Project description:Mutations in the mitochondrial helicase Twinkle underlie autosomal dominant progressive external ophthalmoplegia (PEO), as well as recessively inherited infantile-onset spinocerebellar ataxia and rare forms of mitochondrial DNA (mtDNA) depletion syndrome. Familial PEO is typically associated with the occurrence of multiple mtDNA deletions, but the mechanism by which Twinkle dysfunction induces deletion formation has been under debate. Here we looked at the effects of Twinkle adPEO mutations in human cell culture and studied the mtDNA replication in the Deletor mouse model, which expresses a dominant PEO mutation in Twinkle and accumulates multiple mtDNA deletions during life. We show that expression of dominant Twinkle mutations results in the accumulation of mtDNA replication intermediates in cell culture. This indicated severe replication pausing or stalling and caused mtDNA depletion. A strongly enhanced accumulation of replication intermediates was evident also in six-week-old Deletor mice compared with wild-type littermates, even though mtDNA deletions accumulate in a late-onset fashion in this model. In addition, our results in cell culture pointed to a problem of transcription that preceded the mtDNA depletion phenotype and might be of relevance in adPEO pathophysiology. Finally, in vitro assays showed functional defects in the various Twinkle mutants and broadly agreed with the cell culture phenotypes such as the level of mtDNA depletion and the level of accumulation of replication intermediates. On the basis of our results we suggest that mtDNA replication pausing or stalling is the common consequence of Twinkle PEO mutations that predisposes to multiple deletion formation.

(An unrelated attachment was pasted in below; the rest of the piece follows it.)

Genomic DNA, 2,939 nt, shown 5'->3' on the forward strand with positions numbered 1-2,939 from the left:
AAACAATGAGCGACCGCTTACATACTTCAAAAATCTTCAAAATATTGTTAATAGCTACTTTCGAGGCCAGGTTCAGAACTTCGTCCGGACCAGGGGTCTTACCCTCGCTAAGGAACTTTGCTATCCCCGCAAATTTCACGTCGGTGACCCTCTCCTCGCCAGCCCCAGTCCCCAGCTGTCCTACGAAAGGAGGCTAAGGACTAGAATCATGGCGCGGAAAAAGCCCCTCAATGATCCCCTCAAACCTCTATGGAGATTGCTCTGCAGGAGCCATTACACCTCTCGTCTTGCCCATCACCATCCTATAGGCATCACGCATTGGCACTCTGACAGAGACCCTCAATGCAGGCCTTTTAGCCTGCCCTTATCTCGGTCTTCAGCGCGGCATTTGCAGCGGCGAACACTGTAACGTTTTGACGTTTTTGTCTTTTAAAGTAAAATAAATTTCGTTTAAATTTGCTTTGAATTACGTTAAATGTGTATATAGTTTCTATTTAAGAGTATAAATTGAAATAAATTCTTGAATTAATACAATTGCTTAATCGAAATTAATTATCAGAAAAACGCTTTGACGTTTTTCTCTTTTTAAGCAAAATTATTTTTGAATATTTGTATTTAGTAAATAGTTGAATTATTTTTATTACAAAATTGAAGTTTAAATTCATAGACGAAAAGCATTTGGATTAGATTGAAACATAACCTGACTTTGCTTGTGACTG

Project description:Myocardial mitochondrial DNA (mtDNA) copy number decreases in heart failure. In post-myocardial infarction mice, increasing mtDNA copy number by overexpressing mitochondrial transcription factor attenuates mtDNA deficiency and ameliorates pathological remodeling thereby markedly improving survival. However, the functional significance of increased mtDNA copy number in hypertensive heart disease remains unknown. We addressed this question using transgenic mice that overexpress Twinkle helicase (Twinkle; Tg), the mtDNA helicase, and examined whether Twinkle overexpression protects the heart from left ventricular (LV) remodeling and failure after pressure overload created by transverse aortic constriction (TAC). Twinkle overexpression increased mtDNA copy number by 2.2 ± 0.1-fold. Heart weight, LV diastolic volume and wall thickness were comparable between Tg and wild type littermates (WT) at 28 days after TAC operation. LV end-diastolic pressure increased in WT after TAC (8.6 ± 2.8 mmHg), and this increase was attenuated in Tg (4.6 ± 2.6 mmHg). Impaired LV fractional shortening after TAC operation was also suppressed in Tg, as measured by echocardiography (WT: 16.2 ± 7.2% vs Tg: 20.7 ± 6.2%). These LV functional improvements were accompanied by a decrease in interstitial fibrosis (WT: 10.6 ± 1.1% vs Tg: 3.0 ± 0.6%). In in vitro studies, overexpressing Twinkle using an adenovirus vector in cultured cardiac fibroblasts significantly suppressed mRNA of collagen 1a, collagen 3a and connective tissue growth factor, and angiotensin II-induced transforming growth factor ?1 expression. The findings suggest that Twinkle overexpression prevents LV function deterioration. In conclusion, Twinkle overexpression increases mtDNA copy number and ameliorates the progression of LV fibrosis and heart failure in a mouse pressure overload model. Increasing mtDNA copy number by Twinkle overexpression could be a novel therapeutic strategy for hypertensive heart disease.